Treating Someone For Shock

Overview Of Shock

Shock takes place when the circulation system doesn’t transmit blood to the vital organs. With shock, the volume of blood is insufficient to meet the body’s requirements. Parts of the body are deprived of oxygen. The outcome is usually injury to the heart, lungs, limbs, and brain. Severe blood loss from any injury can lead to shock.

Signs And Symptoms Of Shock

  • Weakness, shaky;
  • Feeling agitated, confusion;
    Shock takes place when the circulation system doesn’t transmits blood the vital organs. With shock, the volume of blood is insufficient to meet the body's requirements.

    Shock takes place when the circulation system doesn’t transmits blood the vital organs. With shock, the volume of blood is insufficient to meet the body’s requirements.

  • Lips, skin, and/or fingernails appear blue. Cool and clammy skin;
  • Fast, shallow breathing. Weak, but quick pulse;
  • Nausea. Extreme dehydration;
  • Inflated pupils; and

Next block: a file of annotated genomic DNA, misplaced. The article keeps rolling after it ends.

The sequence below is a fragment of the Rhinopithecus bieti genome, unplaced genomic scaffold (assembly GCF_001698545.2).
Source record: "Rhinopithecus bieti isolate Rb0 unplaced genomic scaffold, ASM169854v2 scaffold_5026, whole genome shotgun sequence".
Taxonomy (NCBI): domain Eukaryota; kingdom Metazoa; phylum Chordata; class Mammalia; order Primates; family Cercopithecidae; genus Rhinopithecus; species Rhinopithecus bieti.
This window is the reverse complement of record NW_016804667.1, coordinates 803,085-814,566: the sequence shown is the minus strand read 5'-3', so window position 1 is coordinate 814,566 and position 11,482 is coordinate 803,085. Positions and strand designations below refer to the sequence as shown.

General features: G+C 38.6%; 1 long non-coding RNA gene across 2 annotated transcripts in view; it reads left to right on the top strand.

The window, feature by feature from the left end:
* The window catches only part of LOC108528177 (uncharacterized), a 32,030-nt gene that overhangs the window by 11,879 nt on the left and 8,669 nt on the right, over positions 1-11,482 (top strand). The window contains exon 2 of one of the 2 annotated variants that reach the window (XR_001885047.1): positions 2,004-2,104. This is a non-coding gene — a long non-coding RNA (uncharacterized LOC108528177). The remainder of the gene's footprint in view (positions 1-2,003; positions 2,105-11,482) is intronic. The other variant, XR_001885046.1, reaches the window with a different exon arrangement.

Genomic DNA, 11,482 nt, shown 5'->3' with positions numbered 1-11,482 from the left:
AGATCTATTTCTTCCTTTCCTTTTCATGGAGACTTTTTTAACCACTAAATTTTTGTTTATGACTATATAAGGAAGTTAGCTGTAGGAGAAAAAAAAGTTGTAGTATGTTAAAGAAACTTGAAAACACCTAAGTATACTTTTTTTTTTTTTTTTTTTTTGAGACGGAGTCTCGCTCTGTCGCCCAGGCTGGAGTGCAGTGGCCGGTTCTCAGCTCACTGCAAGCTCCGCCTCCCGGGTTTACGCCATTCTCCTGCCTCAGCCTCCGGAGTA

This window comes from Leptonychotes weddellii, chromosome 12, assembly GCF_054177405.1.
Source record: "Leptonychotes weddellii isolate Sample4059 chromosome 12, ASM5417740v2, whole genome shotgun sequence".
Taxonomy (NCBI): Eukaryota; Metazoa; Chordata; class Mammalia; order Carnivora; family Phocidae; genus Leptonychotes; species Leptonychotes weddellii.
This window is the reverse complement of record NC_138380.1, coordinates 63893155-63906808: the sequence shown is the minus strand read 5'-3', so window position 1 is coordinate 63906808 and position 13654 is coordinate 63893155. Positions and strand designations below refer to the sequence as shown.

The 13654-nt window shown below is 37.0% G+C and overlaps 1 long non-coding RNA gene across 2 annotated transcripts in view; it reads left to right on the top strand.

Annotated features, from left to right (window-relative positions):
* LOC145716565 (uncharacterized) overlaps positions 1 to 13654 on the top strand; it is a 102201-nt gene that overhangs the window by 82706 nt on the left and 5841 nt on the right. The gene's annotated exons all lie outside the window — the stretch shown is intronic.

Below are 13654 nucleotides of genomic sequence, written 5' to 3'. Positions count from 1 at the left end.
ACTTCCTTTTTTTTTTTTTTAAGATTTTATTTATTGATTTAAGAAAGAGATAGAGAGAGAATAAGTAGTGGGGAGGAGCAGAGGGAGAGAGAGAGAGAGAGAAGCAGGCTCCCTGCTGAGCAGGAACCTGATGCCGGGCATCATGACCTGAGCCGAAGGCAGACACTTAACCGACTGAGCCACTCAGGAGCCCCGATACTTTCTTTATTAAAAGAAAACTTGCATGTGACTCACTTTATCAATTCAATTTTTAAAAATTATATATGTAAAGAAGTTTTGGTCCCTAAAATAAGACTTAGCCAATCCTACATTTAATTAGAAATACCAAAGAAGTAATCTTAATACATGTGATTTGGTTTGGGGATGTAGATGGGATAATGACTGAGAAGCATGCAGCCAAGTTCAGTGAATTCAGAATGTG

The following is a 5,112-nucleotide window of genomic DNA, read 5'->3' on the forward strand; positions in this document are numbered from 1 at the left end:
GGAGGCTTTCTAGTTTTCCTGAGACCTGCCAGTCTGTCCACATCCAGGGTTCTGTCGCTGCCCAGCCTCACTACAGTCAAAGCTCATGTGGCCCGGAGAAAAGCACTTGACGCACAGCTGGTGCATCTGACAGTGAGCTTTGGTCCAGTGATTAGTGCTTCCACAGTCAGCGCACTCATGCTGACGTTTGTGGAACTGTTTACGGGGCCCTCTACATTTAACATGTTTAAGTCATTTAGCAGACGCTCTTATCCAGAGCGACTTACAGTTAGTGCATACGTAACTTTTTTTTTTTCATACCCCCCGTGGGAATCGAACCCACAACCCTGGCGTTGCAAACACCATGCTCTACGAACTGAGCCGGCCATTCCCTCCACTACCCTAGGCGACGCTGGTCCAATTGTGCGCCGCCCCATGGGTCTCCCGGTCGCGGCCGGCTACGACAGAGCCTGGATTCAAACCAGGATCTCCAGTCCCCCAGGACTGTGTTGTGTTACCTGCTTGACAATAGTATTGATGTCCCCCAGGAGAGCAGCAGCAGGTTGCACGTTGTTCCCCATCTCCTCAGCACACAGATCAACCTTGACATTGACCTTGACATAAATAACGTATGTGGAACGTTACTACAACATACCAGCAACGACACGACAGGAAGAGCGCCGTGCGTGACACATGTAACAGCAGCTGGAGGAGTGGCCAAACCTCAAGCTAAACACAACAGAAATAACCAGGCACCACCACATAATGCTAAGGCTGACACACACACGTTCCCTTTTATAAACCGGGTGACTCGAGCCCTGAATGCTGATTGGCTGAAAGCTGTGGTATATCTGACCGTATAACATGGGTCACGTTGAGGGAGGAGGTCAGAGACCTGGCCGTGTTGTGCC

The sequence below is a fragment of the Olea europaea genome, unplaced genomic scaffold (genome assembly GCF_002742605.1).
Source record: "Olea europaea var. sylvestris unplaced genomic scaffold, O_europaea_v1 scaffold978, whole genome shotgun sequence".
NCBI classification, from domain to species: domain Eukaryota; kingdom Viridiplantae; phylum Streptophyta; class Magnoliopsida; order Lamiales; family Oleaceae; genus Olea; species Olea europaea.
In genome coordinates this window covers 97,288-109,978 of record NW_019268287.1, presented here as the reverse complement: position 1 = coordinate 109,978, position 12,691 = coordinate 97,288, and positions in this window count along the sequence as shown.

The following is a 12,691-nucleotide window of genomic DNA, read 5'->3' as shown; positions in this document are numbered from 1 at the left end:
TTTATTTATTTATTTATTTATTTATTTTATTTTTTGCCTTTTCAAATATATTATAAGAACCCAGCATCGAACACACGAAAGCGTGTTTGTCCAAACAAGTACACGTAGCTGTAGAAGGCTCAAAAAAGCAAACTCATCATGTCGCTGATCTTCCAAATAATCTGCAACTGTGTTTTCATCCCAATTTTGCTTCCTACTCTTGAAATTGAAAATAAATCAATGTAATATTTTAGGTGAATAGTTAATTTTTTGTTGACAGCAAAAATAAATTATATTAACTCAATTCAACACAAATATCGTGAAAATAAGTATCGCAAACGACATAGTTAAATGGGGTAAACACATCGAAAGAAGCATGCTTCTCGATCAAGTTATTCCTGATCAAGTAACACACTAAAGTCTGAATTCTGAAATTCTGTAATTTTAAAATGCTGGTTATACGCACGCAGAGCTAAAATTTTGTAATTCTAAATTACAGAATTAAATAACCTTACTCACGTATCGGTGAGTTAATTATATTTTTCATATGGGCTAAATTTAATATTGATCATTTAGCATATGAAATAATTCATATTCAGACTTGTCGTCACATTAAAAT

• Loss of consciousness.

Causes Of Shock

  • A heart attack.
  • Serious or unexpected blood loss from a wound or severe illness. Bleeding can take place internally or outside the body.
  • A large decrease in body fluids; in the case of a serious burn.

First Aid For Shock

  • Check for a reaction. Give Rescue Breaths or CPR as required.
  • Lay the individual horizontal, face-up, but do not move the casualty if you notice a back, head, or neck injury.
  • Elevate the individual’s feet. Use a strongbox, etc. Do not elevate the feet or move the legs if you notice that the hip or leg bones are fragmented. Keep the individual laying flat.
  • If the casualty vomits or has a problem breathing, place him or her in a semi-sitting position (if no neck, back, or head injury). Or, turn the individual on his or her side to avoid choking.
  • Release any tight clothing. Keep the individual calm and composed until medical assistance arrives.

Related Video On Shock

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